So to finish off, once all 3 bearings have been replaced, the hub is lifted back onto the back deck, the blades are all reattached in reverse order, like this.
After all blades are attached the nose cone is put on, the HLB attached and the temporarily steps removed, the main lift commences.
Check out the shadow, I like this shot.
Blades attached and the guys have earned a rest, but not a long one, as soon as we jack down and the tides are right we will be moving onto the next turbine.
I would like to thank Fugro Seacore for the hospitality they showed me onboard the Excalibur, a great bunch of hard working guys/Girls and best of all, the food was fantastic.
The Arklow Bank Wind Park is the first offshore wind farm in Ireland and the world’s first commercial application of offshore wind turbines over 3 megawatts in size. It is located on the Arklow Bank, a shallow water sandbank in the Irish Sea, around 10 kilometers off the coast of Arklow with an area of 27 by 2.5 kilometres.
The project is being co-developed by Airtricity and GE Energy. In 2002, Airtricity obtained an offshore lease for a 520 MW offshore wind farm. The first phase of the project, commissioned in June 2004, consists of seven GE 3.6-megawatt generators. They were installed by the Danish offshore wind farms services provider A2SEA. Power cables were laid by Five Oceans Services. All of the turbines have a height of 73.5 metres (241 ft) and height to top of blade of 124 metres (407 ft). The blade length is 50.5 metres (166 ft) and each turbine has three blades. Each turbine weights 290 tonnes.
Now we are at the correct height we can start the lift, Once the GE guys are in place inside the turbine, we connect the heavy lift bracket to the crane hook and it’s lifted to the top of the turbine.
You can just make out the GE guys connecting the HLB, once thats connected they will undo all the bolts holding the blades in place from the inside.
Around the same time a lifting strop is connected to the number 6 blade (think of a clock face) for the other crane.
All nuts removed the blades and hub are slowly removed.
Now a great bit of crane ballet is performed and you can see why the barges have to be positioned so exact.
Blades are manoeuvred between the legs and pedestal with great skill.
The blades are slowly lowered onto a fixed base on a movable deck at the rear of the barge.
This base is used to secure the hub for the removal of each blade.
Success, Mark the project manager is a happy man. 1st stage complete.
I’m back in the land of the internet, no silly limits anymore, I actually got back last week but the wife and I headed off to Bruges for a few days R&R.
So this wind farm business! Why? How? I’ll try and explain.
First of all there are two barges, The Excalibur and the Deep Diver, these have to be positioned in such a way, with about 50cm tolerance so we can use both cranes at the same time, this is very important which will become clear in later posts.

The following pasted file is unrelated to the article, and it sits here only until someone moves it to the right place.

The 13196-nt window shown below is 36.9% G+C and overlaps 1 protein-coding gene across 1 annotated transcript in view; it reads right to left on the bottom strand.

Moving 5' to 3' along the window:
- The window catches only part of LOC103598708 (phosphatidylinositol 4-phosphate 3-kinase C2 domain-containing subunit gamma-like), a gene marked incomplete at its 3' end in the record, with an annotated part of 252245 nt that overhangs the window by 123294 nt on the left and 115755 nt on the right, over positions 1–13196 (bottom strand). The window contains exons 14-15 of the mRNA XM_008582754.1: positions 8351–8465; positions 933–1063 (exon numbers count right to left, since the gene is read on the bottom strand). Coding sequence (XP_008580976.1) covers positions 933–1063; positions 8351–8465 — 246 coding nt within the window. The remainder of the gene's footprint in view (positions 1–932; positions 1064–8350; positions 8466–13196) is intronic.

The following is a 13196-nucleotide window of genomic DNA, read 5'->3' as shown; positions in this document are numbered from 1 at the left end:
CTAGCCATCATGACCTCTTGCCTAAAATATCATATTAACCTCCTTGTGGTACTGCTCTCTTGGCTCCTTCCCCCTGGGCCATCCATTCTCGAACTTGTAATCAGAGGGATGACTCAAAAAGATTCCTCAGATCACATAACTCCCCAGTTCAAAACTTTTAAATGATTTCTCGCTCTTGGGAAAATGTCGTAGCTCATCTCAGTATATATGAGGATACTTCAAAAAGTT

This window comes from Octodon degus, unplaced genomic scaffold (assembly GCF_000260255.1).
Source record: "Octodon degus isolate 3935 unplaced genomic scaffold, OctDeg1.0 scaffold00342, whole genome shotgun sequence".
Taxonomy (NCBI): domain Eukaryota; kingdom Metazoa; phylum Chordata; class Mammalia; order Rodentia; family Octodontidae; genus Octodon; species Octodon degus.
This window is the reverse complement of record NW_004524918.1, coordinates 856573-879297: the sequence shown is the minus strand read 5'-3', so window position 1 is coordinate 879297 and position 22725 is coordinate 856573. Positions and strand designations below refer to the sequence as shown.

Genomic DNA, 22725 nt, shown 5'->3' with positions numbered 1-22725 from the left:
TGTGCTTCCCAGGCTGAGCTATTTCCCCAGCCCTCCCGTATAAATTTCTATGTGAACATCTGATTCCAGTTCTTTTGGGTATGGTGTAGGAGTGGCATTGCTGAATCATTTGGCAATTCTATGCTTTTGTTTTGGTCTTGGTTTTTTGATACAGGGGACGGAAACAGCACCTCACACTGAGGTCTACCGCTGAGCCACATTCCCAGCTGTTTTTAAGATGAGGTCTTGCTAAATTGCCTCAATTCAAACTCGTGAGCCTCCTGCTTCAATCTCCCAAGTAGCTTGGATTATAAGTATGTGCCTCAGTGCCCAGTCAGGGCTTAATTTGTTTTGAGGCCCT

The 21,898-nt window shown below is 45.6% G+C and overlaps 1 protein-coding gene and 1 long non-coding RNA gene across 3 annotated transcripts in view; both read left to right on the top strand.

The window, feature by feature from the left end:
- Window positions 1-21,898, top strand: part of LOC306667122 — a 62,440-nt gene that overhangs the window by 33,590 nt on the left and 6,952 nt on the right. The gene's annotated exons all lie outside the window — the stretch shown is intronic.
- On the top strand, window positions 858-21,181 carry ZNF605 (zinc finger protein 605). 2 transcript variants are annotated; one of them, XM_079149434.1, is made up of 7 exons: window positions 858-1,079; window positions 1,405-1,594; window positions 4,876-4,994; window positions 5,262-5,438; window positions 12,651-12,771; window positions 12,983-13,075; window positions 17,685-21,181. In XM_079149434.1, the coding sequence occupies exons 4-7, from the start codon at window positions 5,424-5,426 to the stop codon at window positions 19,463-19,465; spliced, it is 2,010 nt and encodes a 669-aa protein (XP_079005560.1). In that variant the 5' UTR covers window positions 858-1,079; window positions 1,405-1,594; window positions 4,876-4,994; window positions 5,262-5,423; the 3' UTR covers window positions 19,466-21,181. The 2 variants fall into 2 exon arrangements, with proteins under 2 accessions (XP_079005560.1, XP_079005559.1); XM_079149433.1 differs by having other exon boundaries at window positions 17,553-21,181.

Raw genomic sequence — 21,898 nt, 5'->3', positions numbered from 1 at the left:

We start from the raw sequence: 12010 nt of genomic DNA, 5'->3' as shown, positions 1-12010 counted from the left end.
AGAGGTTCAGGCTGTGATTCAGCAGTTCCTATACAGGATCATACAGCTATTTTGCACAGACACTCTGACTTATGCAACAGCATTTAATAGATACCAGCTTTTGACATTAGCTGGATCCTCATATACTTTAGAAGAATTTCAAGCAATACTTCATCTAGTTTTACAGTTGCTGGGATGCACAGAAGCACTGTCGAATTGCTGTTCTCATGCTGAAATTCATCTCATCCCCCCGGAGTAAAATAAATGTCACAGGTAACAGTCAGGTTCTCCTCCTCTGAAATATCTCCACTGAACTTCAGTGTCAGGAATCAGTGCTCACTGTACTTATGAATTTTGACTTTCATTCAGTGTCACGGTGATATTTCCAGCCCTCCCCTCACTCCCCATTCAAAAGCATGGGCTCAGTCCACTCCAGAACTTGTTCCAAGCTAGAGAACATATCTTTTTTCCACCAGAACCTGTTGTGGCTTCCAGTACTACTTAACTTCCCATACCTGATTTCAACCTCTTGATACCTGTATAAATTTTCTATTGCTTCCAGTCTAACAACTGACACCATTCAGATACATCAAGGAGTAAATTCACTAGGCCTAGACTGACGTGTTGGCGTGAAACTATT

We can only move these barges at slack water (In between tides) as the current is very fast because the water is so shallow, a couple of meters in some places. First we move the Excalibur and about 6 hours later the Deep Diver, we use two boats, the Valiant and the Sergeant Pepper.
Here’s the Valiant.
And the Sgt Pepper.
Photo by Sydney Sinclair
We use the Valiant to tow us close to the location with help from Sgt. Pepper, then the Valiant is released from the tow and with help from Sgt. Pepper we walk the barge onto it’s final location, this is done by placing one leg on the seabed and with the Sgt. Pepper pushing or pulling we swivel around that leg, we will then drop another leg and do the same again, a little bit of tweaking and we are there.
Here is the Deep Diver on location at one turbine, the Excalibur has already been moved off to the next turbine.
Coming alongside the Excalibur for my lift off by Billy Pugh, you can get an idea of the scale of the job at hand.
Now some of you may have noticed the cranes don’t seem big enough to reach above the turbine to remove it, more on that tomorrow.
Well it’s a big day today, Hank gets painted today, and will I be there to see it go down? No, will I check it out tomorrow or the next day? No, you see on Wednesday I had to go to work and as you should know by now it’s not a 9-5 job, so Wednesday morning I catch a plane to Dublin then a hire car to Arklow which is on the east coast of Ireland, I stayed in the Arklow Bay Hotel the night which was very nice. The following morning I was on a boat to my next place of work.
And this is it.
Home for the next 3 weeks or so.
We will be taking the turbine off, then the blades and replacing a bearing and putting it back together again, 7 in total and so far 3 have been done, we have two jack up barges on location and they both have to lift and juggle the turbines into place so ill be taking lots of photos and go through to process later, so watch this space.
The only drawback is they only give me 500mb of data a month and I will be using most of that on this post so you will have to wait until I get back home, I should be out here for about 3 weeks.